why do altitudes matter when using an oven?


Like why is that even a factor??? It’s an oven? Gravity??

In: Chemistry

You cannot heat water above its boiling temperature.

Water boils at a lower temperature when the air pressure is lower.

The air pressure is lower at higher altitudes.

The temperature of boiling water is lower at higher altitudes.

Many recipes cooking times are reliant on boiling water, and if at a higher altitude you’ll need to increase this time.

Altitudes matter for ovens because ovens cook food by heating up air. There is less air at higher altitudes, and less air means less hot air to cook with.

It changes the temperature at which water boils. The water boils at a lower temperature, so it’s boiling but not AS hot as boiling at lower altitude.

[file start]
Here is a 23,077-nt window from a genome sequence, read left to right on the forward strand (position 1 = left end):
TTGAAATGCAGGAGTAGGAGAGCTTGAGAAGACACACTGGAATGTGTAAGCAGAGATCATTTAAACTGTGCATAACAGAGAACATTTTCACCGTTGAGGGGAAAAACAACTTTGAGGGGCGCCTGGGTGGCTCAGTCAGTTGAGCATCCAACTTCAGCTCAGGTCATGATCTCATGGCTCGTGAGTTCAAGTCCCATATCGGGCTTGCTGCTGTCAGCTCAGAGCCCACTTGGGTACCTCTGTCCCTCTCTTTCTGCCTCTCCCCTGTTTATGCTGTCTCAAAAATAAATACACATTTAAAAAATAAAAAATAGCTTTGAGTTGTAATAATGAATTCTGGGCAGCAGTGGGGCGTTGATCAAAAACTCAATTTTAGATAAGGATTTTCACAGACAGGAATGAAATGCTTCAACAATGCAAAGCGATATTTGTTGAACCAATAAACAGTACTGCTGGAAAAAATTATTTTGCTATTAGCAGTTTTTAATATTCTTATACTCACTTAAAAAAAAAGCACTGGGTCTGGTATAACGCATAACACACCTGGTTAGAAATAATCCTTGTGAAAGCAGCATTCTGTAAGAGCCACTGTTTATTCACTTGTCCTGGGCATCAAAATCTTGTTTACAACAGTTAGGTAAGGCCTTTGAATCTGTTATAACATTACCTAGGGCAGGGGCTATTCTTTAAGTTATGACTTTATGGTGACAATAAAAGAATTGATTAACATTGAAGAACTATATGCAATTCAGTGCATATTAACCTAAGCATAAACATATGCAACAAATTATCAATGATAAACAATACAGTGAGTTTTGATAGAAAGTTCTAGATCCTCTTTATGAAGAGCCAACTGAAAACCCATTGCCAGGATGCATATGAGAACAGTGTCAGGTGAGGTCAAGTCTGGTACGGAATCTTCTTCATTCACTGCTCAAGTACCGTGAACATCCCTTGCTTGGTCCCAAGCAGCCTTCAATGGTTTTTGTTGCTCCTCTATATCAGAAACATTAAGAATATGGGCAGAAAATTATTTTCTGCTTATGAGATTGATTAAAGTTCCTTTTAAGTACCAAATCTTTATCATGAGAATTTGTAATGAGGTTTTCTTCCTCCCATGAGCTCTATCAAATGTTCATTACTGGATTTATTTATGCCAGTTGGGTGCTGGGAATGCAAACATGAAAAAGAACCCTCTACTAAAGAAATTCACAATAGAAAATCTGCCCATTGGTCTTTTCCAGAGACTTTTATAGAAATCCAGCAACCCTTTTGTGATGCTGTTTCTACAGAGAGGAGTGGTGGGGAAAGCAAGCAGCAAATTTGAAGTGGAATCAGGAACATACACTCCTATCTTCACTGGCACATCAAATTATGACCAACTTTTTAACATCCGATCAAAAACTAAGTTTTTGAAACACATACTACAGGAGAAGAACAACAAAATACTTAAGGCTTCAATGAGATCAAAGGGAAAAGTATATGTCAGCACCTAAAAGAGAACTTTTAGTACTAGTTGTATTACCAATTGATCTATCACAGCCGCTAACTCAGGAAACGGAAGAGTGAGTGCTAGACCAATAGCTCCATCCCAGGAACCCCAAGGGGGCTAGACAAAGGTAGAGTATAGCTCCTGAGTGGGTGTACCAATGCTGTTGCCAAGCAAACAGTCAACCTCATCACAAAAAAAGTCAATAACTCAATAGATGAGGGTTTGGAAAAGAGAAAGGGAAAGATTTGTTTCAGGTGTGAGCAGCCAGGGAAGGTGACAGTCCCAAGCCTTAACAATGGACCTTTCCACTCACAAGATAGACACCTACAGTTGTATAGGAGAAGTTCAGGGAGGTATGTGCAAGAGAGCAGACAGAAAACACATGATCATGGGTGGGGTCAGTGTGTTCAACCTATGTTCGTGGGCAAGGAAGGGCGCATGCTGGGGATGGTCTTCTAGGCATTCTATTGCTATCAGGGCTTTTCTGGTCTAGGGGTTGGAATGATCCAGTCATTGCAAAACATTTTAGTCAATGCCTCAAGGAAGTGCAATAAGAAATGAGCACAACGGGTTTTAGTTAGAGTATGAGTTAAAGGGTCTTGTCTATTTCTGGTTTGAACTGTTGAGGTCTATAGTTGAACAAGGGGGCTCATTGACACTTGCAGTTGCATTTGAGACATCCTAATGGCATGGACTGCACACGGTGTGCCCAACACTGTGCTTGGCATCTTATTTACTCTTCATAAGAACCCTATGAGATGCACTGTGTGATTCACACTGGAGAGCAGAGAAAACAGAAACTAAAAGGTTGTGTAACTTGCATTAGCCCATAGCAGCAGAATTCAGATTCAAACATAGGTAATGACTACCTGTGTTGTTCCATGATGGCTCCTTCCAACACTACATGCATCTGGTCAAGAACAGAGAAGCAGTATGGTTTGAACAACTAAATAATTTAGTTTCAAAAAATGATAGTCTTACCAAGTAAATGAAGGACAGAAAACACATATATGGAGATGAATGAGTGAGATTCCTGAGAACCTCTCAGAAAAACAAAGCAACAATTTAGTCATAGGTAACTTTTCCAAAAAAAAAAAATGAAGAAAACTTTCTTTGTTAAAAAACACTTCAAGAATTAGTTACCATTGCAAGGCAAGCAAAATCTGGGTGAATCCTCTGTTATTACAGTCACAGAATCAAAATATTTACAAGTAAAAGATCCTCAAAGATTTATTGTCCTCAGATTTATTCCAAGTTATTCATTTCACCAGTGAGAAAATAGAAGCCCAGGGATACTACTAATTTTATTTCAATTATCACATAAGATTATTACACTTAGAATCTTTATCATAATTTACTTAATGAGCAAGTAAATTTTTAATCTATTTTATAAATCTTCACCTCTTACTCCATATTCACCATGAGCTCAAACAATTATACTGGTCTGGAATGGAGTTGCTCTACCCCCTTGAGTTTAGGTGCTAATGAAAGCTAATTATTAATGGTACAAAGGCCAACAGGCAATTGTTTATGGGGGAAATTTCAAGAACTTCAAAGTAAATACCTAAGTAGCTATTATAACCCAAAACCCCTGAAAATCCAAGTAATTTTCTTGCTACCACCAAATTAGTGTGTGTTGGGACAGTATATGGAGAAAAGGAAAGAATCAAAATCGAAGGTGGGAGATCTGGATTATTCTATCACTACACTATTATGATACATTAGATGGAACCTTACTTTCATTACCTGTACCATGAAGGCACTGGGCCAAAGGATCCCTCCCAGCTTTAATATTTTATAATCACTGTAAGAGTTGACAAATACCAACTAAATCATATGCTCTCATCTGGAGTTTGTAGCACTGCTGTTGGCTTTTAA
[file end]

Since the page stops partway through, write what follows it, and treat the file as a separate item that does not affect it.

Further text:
For baking cakes and other things that rise, the lower pressure causes them to rise faster and earlier during the bake, becoming very airy and then collapsing ad becoming a very dense cake.

Density of the air is the big one. The higher the altitude the lower the density and as such the slower the heat transfer will ultimately be. Water also boils at a different temperature because as the air density decreases so does the air pressure which changes the temperatures required to boil water.

Most stuff that you bake contains a lot of water, and as long as that water is there, the inside of the food can’t be hotter than the boiling point of the water, even if the oven is set to a higher temperature.

The boiling point of water depends on the air pressure, and the air pressure depends on the altitude, so at higher altitudes you will need longer baking times to compensate.

The key term is probably latent heat – the amount of energy needed for a phase change (solid > liquid > gas & vice versa).

At standard pressure (1 atm) water has a boiling point of 100 °C. This changes as pressure increases and decreases. This is why many materials state ‘at STP’ or Standard conditions for Temperature and Pressure